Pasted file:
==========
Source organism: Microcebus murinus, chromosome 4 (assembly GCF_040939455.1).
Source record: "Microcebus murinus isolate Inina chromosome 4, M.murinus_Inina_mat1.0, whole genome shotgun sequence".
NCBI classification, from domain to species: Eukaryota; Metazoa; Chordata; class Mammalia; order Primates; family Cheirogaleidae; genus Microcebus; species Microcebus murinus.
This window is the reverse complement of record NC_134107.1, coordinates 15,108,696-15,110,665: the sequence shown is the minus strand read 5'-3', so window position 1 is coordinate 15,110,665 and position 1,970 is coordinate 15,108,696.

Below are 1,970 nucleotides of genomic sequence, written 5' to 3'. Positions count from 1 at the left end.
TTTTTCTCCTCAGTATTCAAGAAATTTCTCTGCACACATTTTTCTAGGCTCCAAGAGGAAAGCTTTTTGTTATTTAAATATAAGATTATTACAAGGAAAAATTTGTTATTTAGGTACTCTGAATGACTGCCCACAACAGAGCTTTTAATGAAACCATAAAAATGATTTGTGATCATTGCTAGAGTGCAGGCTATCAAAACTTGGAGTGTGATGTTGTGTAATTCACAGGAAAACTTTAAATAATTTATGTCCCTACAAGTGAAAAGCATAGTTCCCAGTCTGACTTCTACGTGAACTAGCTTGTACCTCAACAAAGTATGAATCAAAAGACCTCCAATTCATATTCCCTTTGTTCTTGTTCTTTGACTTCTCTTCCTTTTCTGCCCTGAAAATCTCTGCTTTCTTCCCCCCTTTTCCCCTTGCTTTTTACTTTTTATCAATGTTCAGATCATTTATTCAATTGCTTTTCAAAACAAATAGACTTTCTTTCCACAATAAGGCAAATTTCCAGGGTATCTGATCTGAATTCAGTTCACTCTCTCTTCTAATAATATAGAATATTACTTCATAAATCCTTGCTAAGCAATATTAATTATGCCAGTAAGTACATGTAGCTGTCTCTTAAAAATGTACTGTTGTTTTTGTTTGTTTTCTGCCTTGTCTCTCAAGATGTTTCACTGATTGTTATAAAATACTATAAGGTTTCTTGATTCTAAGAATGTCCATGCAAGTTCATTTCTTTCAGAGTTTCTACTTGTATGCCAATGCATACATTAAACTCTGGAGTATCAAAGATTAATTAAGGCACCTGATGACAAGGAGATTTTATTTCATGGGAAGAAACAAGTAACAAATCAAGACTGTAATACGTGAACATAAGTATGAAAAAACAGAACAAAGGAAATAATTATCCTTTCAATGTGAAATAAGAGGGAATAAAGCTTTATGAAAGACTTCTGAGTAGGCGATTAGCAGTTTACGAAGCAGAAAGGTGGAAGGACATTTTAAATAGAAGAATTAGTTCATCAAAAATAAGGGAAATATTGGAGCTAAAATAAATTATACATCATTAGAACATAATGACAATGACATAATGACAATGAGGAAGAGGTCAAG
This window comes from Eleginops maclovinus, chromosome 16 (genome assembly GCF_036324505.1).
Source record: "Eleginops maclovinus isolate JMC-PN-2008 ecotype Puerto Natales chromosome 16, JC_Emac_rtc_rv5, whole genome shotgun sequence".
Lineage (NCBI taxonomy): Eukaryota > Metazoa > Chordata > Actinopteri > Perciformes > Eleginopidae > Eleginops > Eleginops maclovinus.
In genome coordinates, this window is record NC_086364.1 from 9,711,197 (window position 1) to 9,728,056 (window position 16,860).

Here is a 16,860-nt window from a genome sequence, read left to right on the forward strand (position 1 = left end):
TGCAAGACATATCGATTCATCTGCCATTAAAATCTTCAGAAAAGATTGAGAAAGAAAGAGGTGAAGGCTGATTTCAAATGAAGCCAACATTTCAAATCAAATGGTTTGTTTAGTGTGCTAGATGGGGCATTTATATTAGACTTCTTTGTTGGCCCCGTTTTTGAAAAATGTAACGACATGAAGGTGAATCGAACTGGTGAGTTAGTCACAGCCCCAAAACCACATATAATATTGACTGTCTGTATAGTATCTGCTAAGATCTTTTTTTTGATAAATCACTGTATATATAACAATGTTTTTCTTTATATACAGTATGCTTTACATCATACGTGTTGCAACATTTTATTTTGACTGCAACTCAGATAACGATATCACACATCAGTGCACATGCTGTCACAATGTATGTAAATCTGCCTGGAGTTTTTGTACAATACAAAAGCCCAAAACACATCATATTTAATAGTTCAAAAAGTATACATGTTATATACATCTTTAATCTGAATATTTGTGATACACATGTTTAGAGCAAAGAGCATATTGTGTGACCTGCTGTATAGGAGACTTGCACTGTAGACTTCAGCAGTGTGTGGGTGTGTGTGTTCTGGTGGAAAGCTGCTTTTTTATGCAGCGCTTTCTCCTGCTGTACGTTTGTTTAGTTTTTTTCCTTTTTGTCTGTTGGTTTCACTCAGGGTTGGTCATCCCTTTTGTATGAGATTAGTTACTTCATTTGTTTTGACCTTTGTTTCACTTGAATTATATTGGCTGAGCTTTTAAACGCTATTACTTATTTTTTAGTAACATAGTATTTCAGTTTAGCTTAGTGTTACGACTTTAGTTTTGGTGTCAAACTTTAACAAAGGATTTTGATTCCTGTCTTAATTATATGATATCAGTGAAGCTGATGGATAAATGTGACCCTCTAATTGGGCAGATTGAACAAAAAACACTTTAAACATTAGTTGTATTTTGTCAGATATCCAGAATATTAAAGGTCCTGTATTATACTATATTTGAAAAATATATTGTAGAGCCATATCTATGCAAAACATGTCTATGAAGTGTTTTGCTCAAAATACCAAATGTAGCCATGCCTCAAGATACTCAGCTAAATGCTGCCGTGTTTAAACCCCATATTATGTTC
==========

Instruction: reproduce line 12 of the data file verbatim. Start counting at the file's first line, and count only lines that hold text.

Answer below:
TGCAAGACATATCGATTCATCTGCCATTAAAATCTTCAGAAAAGATTGAGAAAGAAAGAGGTGAAGGCTGATTTCAAATGAAGCCAACATTTCAAATCAAATGGTTTGTTTAGTGTGCTAGATGGGGCATTTATATTAGACTTCTTTGTTGGCCCCGTTTTTGAAAAATGTAACGACATGAAGGTGAATCGAACTGGTGAGTTAGTCACAGCCCCAAAACCACATATAATATTGACTGTCTGTATAGTATCTGCTAAGATCTTTTTTTTGATAAATCACTGTATATATAACAATGTTTTTCTTTATATACAGTATGCTTTACATCATACGTGTTGCAACATTTTATTTTGACTGCAACTCAGATAACGATATCACACATCAGTGCACATGCTGTCACAATGTATGTAAATCTGCCTGGAGTTTTTGTACAATACAAAAGCCCAAAACACATCATATTTAATAGTTCAAAAAGTATACATGTTATATACATCTTTAATCTGAATATTTGTGATACACATGTTTAGAGCAAAGAGCATATTGTGTGACCTGCTGTATAGGAGACTTGCACTGTAGACTTCAGCAGTGTGTGGGTGTGTGTGTTCTGGTGGAAAGCTGCTTTTTTATGCAGCGCTTTCTCCTGCTGTACGTTTGTTTAGTTTTTTTCCTTTTTGTCTGTTGGTTTCACTCAGGGTTGGTCATCCCTTTTGTATGAGATTAGTTACTTCATTTGTTTTGACCTTTGTTTCACTTGAATTATATTGGCTGAGCTTTTAAACGCTATTACTTATTTTTTAGTAACATAGTATTTCAGTTTAGCTTAGTGTTACGACTTTAGTTTTGGTGTCAAACTTTAACAAAGGATTTTGATTCCTGTCTTAATTATATGATATCAGTGAAGCTGATGGATAAATGTGACCCTCTAATTGGGCAGATTGAACAAAAAACACTTTAAACATTAGTTGTATTTTGTCAGATATCCAGAATATTAAAGGTCCTGTATTATACTATATTTGAAAAATATATTGTAGAGCCATATCTATGCAAAACATGTCTATGAAGTGTTTTGCTCAAAATACCAAATGTAGCCATGCCTCAAGATACTCAGCTAAATGCTGCCGTGTTTAAACCCCATATTATGTTC